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SMITH: Reversing the poverty trend in Indianapolis

October 22, 2016

viewpoint-smith-michael.jpgA few years ago, good friends and I tried to help two failing charter schools. Experienced in business and already involved in education initiatives, we thought we had what it took to save the schools.

We were wrong.

After three years, our schools closed, leaving 700 children to find new places to learn. We believed we had the ingredients to deliver on a promise of “good schools” for all. We hired Harvard-trained leaders with prior success in urban schools, we occupied well-equipped school buildings, and more.

However, we discovered that too many of our kids were so challenged by life outside school that we could simply not compensate for the anxieties and distractions they faced. Many of our students performed at a very high level; too many did not. Those kids were so wounded by the effects of poverty that we were unable to improve their performance fast enough. This experience still stings!

Sadly, our story isn’t an anomaly. Today, more than one-third of Indianapolis children live in poverty, meaning our schools deal daily with the repercussions of kids coming to school hungry and living disorganized lives.

It was out of this experience that the Faith & Action Project was born.

Shortly after the schools closed, I was introduced to Matthew Meyer Boulton, president of Christian Theological Seminary. We had a conversation about poverty and ways CTS and the city’s faith community could work together to help.

First, we looked at the facts. Research tells us that people in generational poverty can’t pull themselves out of poverty alone.

Then we considered how the community addresses poverty now. We acknowledged the many organizations providing desperately needed services and leadership.

Finally, we began to imagine what could happen if those organizations had opportunities for accelerated and deeper impact.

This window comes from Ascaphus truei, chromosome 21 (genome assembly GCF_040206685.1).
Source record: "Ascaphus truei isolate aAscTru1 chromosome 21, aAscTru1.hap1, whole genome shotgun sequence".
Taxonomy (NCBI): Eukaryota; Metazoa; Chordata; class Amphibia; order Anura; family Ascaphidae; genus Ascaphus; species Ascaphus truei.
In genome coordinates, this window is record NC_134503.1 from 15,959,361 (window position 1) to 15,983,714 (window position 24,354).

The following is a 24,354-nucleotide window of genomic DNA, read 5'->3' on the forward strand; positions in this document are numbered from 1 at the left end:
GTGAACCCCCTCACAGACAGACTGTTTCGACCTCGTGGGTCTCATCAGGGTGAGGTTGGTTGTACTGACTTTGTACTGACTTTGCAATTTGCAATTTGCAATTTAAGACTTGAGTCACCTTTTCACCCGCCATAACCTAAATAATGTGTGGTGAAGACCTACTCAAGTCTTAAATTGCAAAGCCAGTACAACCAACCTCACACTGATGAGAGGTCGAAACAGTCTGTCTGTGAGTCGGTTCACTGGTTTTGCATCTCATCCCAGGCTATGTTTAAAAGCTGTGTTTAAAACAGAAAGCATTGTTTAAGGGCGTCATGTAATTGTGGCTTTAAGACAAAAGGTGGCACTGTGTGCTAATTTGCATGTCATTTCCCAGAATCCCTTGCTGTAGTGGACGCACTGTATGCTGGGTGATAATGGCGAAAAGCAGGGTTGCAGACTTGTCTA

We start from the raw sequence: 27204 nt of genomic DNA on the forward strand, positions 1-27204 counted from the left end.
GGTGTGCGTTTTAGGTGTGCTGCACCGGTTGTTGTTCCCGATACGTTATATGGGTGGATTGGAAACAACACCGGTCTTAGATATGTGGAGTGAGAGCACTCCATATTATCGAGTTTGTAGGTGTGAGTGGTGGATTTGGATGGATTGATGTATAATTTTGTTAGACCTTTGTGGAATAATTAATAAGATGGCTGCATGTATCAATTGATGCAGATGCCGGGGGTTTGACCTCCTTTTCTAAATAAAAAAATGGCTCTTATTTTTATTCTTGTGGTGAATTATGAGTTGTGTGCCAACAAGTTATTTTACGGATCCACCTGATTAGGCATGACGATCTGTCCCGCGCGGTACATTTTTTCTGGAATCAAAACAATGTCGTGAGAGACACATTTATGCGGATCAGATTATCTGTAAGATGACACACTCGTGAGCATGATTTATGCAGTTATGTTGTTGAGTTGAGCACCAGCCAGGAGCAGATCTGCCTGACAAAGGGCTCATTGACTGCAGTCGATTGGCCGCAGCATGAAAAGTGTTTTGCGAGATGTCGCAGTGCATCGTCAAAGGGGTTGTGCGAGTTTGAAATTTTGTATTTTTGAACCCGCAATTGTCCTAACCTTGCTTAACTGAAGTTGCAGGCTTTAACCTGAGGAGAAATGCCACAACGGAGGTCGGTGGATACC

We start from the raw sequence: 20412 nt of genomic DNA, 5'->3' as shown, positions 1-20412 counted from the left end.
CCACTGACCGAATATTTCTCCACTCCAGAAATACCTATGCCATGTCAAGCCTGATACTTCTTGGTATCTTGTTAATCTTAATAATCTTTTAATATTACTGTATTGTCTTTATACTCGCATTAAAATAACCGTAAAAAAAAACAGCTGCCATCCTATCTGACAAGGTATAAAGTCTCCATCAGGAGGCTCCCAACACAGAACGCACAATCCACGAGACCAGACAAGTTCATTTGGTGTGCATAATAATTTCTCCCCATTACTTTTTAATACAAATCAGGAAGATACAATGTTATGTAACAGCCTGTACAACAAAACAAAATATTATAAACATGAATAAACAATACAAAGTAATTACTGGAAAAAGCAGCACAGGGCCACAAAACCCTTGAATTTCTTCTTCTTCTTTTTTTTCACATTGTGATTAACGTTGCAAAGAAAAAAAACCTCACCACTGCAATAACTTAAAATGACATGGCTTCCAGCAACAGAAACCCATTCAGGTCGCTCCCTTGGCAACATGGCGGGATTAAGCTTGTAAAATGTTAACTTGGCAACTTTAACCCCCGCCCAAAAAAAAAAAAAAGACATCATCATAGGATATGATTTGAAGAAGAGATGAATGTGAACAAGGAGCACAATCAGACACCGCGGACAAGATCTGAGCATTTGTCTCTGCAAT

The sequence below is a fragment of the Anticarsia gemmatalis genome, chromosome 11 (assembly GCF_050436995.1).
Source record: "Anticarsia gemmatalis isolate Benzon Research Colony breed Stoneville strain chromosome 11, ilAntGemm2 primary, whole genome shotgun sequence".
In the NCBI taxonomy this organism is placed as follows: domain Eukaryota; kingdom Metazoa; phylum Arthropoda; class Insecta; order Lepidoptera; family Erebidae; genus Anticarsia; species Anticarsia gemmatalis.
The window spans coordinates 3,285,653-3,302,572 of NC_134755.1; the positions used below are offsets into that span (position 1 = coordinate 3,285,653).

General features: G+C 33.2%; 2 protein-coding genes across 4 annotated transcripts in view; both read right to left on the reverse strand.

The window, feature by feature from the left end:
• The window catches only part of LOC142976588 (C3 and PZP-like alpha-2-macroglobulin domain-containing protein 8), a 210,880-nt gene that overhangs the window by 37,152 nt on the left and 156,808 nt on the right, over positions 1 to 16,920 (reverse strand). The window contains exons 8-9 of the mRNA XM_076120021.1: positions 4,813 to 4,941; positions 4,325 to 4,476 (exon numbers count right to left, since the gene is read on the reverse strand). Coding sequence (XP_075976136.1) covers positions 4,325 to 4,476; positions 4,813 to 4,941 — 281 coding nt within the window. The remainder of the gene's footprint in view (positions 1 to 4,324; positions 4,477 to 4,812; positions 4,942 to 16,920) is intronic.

That led to the creation of the Faith & Action Project, which aims to inspire collaboration among faith communities, not-for-profits and government agencies to reduce poverty. The project will work through annual events and awards to ignite a movement. Starting next fall, three innovative programs with the potential to be scaled up and replicated will earn financial awards.

On Sept. 29, approximately 2,000 people attended the kickoff event, “Poverty, equality and opportunity: What’s a community to do?” Comments from thought leaders David Brooks and Tavis Smiley and powerful opening remarks from Mayor Hogsett launched our effort to reverse the poverty growth trends eroding our community.

As we’re embarking on our fight against poverty, some challenging truths:

• It took a long time to get to here; we won’t fix this overnight.

• The model we’ve used since the 1960s has failed. Those with power and money cannot fix this alone. We need a community-wide effort with boots on the ground.

• The stakes are high. We can’t ignore our neighbors’ physical, mental and spiritual problems any longer.

• We must recognize the difference between charity and social justice, and ensure justice is available to all.

For our family, it’s personal. We’re blessed to have nine grandchildren in Indianapolis. If we are to provide a promising future to these and other youth, we must stop at nothing to reverse the growth of poverty.•

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Michael L. Smith retired as executive vice president and chief financial officer of Anthem Blue Cross Blue Shield.
 

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